As a parent of two, Sebastien Bourdais jokes that he doesn’t have a third child.
“I’m not Santino’s dad,” he said with a smile about rookie teammate Santino Ferrucci.
Bourdais married his wife Claire Ragot, a French track and field standout, in 2006. Their daughter, Emma, was born in 2006, and their son, Alexander, arrived in 2009.
The 40-year-old French driver for Dale Coyne Racing with Vasser-Sullivan often brings his family to the race track, so they understand what he does and the environment of his professional life. When the Bourdais family is at home in St. Petersburg, Fla., it’s important that the children choose their interests.
“Emma, she’s supportive in everything but she’s not particularly interested,” Bourdais said of his racing career. “She’s a dance freak and all she talks about is dancing and she dances about 28 hours a week. Alex, right now, he’s still at that age where he’s a bit touch and go on everything. He’s doing soccer. He’s doing Ninja Warrior stuff. He’s a little bit all over the place. Yes, he has an interest for go-karts, to go out on weekends and just goof around, but I don’t think he’s ready to be really serious and committed with anything yet.
“I don’t want to impose on him about anything. It’s tough to go home and put (racing) away because it’s there, but I try not to make it more important to their lives than it has to be.”
He reiterates that racing is his life, but his children don’t have to be consumed by it. They have their own worlds.
“I hope so,” he said. “They’re not so demanding. I’m just one of those dads who is really against getting your kids to do something you want them to do. I want them to find their way, find what rocks their world. I’m supportive. If they want to do something, I’ll be there. Racing is my thing. It doesn’t have to be there’s.
“I’m just a normal guy outside of the race track. They’re here plenty of times during the season. They know what I do and how it works. If they’ve got questions, I’ll answer, but I don’t feel like I have to make it more important for for them for their lives than it has to be.”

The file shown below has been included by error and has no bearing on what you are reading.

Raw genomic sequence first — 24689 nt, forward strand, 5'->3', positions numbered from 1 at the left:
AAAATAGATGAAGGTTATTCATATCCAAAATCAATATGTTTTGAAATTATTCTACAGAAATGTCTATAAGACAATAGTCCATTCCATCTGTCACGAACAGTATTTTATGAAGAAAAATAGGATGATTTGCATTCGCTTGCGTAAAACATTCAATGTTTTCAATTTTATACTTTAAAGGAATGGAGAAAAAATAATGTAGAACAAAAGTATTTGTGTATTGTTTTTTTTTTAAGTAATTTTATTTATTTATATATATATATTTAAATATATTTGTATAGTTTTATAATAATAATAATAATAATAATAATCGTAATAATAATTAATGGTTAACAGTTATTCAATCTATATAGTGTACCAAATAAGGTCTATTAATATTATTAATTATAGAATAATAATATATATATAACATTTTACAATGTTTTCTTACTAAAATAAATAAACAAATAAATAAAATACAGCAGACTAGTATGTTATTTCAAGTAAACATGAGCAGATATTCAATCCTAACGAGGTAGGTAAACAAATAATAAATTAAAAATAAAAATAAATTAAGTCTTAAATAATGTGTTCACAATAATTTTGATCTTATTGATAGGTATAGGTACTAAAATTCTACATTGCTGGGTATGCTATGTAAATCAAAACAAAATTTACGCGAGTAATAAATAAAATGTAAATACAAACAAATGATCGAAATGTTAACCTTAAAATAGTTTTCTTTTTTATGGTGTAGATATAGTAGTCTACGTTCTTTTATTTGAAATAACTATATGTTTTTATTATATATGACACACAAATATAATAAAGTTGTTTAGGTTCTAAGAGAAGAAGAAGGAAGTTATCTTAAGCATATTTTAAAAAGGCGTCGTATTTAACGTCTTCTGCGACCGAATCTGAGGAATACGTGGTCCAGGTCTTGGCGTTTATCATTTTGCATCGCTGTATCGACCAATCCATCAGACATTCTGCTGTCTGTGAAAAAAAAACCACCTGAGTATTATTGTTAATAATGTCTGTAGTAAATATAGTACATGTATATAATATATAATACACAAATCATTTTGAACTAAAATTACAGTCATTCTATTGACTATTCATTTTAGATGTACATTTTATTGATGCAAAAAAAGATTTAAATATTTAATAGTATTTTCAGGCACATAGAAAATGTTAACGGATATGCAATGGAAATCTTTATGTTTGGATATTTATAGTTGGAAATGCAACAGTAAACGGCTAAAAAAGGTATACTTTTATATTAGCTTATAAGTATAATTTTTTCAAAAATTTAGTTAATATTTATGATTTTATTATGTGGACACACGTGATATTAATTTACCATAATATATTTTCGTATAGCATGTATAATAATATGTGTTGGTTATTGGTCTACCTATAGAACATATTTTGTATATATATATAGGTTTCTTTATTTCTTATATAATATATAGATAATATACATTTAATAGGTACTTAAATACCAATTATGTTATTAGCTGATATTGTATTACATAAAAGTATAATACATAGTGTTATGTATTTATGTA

His father, Patrick, raced touring and sports cars, which meant Bourdais grew up wanting to live up to his dad’s expectations. Bourdais became a four-time Indy car series champion and his 37 wins are tied with Will Power for sixth on the all-time list.
But it wasn’t always easy in the early days.
“My dad is a no-compromise guy,” he said. “He’s 100 percent happy or 100 percent sad. It was very difficult as a kid to deal with that. Plenty of times, I would feel like I was fulfilling everything he wanted me to and that he was very proud of me. But when things would go sideways, I was a little (turd). I could tell you stories. You had to have pretty good armor.”
Bourdais concedes he sometimes wishes he was closer to his kids, but again, it’s about not crowding them too much.
“Emma has always been very independent. Alex is a mommy’s kid, like a lot of little boys,” Bourdais said. “And I don’t have a lot of patience for anything really. Therefore, kids can be frustrating at times and it kind of makes it hard, but I think they know I love them and you try to be as affectionate as you can.
“But I think, yeah, it’s definitely been the biggest challenge for me that you make sure you do what you have to do as a parent to keep them on track and do the education, which everybody has to do, but also find the balance of not getting overly frustrated and just moving on with things. Everybody is doing the best they can. Nobody is perfect and I’m certainly not perfect.”
Nobody ever said parenting was easy.
“Yeah, they don’t give you a manual, that’s for sure,” he said.
So how does being a parent compare to driving a race car?
“Well, it’s obviously extremely complicated because everybody’s got a different opinion,” he said. “It’s you and the car and to a certain degree the team, the social skills you have and don’t have. For the most part, it’s a job. You’re focused and you do whatever and if you end up where you’re at, it’s because obviously people have picked you and they know you can do it. You’re the guy for the job.
“Parenting is obviously difficult. What works with one kid doesn’t necessarily work at all with the other. Yeah, it’s interactions between humans. There’s nothing harder than interacting with another human who doesn’t think like you. You try to be understanding of that. When you don’t have a lot of patience, it requires a lot of your efforts, but I’m trying to do my best.”
INDYCAR.com will spend the next several Mondays profiling the NTT IndyCar Series drivers who are fathers. Next week: Tony Kanaan of A.J. Foyt Racing.
Fast Fathers Series:
Week 1: Will Power
Week 2: Ryan Hunter-Reay